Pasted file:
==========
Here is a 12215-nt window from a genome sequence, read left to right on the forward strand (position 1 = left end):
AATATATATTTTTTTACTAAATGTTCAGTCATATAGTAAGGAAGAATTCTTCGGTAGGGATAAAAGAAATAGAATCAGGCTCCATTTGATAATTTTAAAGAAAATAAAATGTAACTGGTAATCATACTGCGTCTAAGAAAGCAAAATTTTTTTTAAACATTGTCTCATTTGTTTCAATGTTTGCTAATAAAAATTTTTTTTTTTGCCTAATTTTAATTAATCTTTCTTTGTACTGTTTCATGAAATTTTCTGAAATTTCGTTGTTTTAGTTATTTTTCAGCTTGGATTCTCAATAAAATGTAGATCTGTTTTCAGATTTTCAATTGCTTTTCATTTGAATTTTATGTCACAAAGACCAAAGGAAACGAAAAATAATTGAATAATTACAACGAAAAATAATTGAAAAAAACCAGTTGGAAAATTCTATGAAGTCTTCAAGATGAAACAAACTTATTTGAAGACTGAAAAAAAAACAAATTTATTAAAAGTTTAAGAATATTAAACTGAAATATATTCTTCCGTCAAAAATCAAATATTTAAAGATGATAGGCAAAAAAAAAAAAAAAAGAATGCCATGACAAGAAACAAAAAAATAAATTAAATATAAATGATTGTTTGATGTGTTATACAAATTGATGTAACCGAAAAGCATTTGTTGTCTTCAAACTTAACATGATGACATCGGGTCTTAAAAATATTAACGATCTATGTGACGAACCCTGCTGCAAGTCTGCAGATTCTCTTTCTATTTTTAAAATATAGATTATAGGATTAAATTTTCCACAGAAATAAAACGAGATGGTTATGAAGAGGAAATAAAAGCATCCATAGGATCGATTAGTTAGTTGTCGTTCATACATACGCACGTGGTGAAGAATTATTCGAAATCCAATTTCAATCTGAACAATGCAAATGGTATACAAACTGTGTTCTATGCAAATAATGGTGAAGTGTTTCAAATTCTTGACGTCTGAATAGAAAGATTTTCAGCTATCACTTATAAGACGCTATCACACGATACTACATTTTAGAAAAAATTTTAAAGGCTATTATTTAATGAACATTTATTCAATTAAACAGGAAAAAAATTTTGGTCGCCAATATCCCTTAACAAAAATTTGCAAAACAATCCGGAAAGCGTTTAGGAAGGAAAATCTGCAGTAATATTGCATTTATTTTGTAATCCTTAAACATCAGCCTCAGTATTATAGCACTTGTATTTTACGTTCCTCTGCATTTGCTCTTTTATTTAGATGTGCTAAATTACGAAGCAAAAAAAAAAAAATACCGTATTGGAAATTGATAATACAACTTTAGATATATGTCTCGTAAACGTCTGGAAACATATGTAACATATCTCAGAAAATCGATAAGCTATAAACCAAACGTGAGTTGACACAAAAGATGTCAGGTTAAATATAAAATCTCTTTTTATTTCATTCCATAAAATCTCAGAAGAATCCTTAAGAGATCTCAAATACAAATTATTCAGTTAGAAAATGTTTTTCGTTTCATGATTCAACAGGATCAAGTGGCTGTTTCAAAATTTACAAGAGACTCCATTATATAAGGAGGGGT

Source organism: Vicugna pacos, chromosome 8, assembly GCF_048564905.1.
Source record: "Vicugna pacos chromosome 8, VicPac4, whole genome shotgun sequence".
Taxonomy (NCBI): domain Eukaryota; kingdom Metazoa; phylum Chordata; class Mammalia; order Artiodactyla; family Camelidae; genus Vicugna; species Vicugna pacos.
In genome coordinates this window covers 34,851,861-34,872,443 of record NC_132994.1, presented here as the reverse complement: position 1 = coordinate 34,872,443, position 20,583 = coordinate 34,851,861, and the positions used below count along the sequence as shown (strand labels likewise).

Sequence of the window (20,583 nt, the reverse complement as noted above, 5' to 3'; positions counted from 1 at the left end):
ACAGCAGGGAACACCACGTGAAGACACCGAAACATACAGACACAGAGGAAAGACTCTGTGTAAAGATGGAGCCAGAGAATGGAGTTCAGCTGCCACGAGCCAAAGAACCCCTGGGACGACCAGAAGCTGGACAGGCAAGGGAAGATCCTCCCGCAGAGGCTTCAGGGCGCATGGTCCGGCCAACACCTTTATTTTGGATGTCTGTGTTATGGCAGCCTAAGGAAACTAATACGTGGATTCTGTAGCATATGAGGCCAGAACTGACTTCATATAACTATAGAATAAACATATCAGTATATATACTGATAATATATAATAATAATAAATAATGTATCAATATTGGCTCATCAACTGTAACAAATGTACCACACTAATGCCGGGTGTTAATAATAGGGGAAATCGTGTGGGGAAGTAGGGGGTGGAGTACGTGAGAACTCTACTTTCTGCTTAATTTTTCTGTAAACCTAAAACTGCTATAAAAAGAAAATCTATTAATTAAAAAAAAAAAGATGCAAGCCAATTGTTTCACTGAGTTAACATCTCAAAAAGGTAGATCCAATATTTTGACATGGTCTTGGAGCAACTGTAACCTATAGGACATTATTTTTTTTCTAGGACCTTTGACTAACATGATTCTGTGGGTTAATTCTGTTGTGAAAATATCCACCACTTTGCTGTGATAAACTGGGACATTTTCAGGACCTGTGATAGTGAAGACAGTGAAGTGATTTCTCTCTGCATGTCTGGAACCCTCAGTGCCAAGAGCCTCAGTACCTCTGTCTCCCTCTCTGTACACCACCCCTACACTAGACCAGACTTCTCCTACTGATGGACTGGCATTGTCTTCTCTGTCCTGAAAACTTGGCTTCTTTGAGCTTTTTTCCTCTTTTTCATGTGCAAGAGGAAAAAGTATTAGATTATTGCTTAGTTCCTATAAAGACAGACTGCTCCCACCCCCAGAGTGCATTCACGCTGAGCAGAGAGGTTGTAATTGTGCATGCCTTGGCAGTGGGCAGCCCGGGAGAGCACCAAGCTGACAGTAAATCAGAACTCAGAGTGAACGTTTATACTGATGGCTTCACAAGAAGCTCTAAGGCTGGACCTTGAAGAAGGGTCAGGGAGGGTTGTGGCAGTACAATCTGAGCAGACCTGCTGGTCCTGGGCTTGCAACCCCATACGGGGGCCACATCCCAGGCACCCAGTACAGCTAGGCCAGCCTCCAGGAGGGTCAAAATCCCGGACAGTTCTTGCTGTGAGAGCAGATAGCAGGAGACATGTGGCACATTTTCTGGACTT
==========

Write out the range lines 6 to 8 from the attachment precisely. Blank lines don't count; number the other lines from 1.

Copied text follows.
In genome coordinates this window covers 34,851,861-34,872,443 of record NC_132994.1, presented here as the reverse complement: position 1 = coordinate 34,872,443, position 20,583 = coordinate 34,851,861, and the positions used below count along the sequence as shown (strand labels likewise).

Sequence of the window (20,583 nt, the reverse complement as noted above, 5' to 3'; positions counted from 1 at the left end):
ACAGCAGGGAACACCACGTGAAGACACCGAAACATACAGACACAGAGGAAAGACTCTGTGTAAAGATGGAGCCAGAGAATGGAGTTCAGCTGCCACGAGCCAAAGAACCCCTGGGACGACCAGAAGCTGGACAGGCAAGGGAAGATCCTCCCGCAGAGGCTTCAGGGCGCATGGTCCGGCCAACACCTTTATTTTGGATGTCTGTGTTATGGCAGCCTAAGGAAACTAATACGTGGATTCTGTAGCATATGAGGCCAGAACTGACTTCATATAACTATAGAATAAACATATCAGTATATATACTGATAATATATAATAATAATAAATAATGTATCAATATTGGCTCATCAACTGTAACAAATGTACCACACTAATGCCGGGTGTTAATAATAGGGGAAATCGTGTGGGGAAGTAGGGGGTGGAGTACGTGAGAACTCTACTTTCTGCTTAATTTTTCTGTAAACCTAAAACTGCTATAAAAAGAAAATCTATTAATTAAAAAAAAAAAGATGCAAGCCAATTGTTTCACTGAGTTAACATCTCAAAAAGGTAGATCCAATATTTTGACATGGTCTTGGAGCAACTGTAACCTATAGGACATTATTTTTTTTCTAGGACCTTTGACTAACATGATTCTGTGGGTTAATTCTGTTGTGAAAATATCCACCACTTTGCTGTGATAAACTGGGACATTTTCAGGACCTGTGATAGTGAAGACAGTGAAGTGATTTCTCTCTGCATGTCTGGAACCCTCAGTGCCAAGAGCCTCAGTACCTCTGTCTCCCTCTCTGTACACCACCCCTACACTAGACCAGACTTCTCCTACTGATGGACTGGCATTGTCTTCTCTGTCCTGAAAACTTGGCTTCTTTGAGCTTTTTTCCTCTTTTTCATGTGCAAGAGGAAAAAGTATTAGATTATTGCTTAGTTCCTATAAAGACAGACTGCTCCCACCCCCAGAGTGCATTCACGCTGAGCAGAGAGGTTGTAATTGTGCATGCCTTGGCAGTGGGCAGCCCGGGAGAGCACCAAGCTGACAGTAAATCAGAACTCAGAGTGAACGTTTATACTGATGGCTTCACAAGAAGCTCTAAGGCTGGACCTTGAAGAAGGGTCAGGGAGGGTTGTGGCAGTACAATCTGAGCAGACCTGCTGGTCCTGGGCTTGCAACCCCATACGGGGGCCACATCCCAGGCACCCAGTACAGCTAGGCCAGCCTCCAGGAGGGTCAAAATCCCGGACAGTTCTTGCTGTGAGAGCAGATAGCAGGAGACATGTGGCACATTTTCTGGACTT